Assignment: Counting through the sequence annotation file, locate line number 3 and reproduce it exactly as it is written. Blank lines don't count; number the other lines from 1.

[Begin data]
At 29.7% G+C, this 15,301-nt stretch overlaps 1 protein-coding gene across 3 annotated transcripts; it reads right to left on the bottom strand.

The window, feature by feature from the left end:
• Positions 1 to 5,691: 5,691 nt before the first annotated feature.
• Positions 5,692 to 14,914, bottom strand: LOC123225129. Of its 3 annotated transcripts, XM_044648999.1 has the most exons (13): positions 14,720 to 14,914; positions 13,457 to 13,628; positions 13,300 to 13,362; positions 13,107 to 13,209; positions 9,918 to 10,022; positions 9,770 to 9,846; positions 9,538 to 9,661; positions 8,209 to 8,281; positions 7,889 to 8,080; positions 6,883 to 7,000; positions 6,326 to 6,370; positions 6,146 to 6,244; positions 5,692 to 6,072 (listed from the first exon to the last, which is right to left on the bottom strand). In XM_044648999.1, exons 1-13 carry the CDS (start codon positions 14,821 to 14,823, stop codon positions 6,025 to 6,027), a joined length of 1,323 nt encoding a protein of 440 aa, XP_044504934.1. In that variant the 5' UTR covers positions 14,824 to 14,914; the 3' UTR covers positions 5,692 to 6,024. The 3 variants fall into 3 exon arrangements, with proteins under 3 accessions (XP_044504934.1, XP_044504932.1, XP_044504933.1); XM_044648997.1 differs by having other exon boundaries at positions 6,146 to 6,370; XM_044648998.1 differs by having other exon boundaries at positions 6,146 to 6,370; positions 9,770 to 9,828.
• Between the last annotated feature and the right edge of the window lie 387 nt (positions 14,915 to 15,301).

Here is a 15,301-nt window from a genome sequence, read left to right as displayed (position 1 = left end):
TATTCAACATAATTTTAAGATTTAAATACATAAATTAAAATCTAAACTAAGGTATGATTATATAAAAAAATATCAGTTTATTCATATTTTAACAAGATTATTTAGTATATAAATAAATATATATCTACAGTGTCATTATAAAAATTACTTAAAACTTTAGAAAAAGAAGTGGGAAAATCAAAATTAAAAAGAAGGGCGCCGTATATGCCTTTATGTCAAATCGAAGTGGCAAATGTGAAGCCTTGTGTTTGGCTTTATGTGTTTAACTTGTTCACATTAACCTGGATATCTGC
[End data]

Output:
• Positions 1 to 5,691: 5,691 nt before the first annotated feature.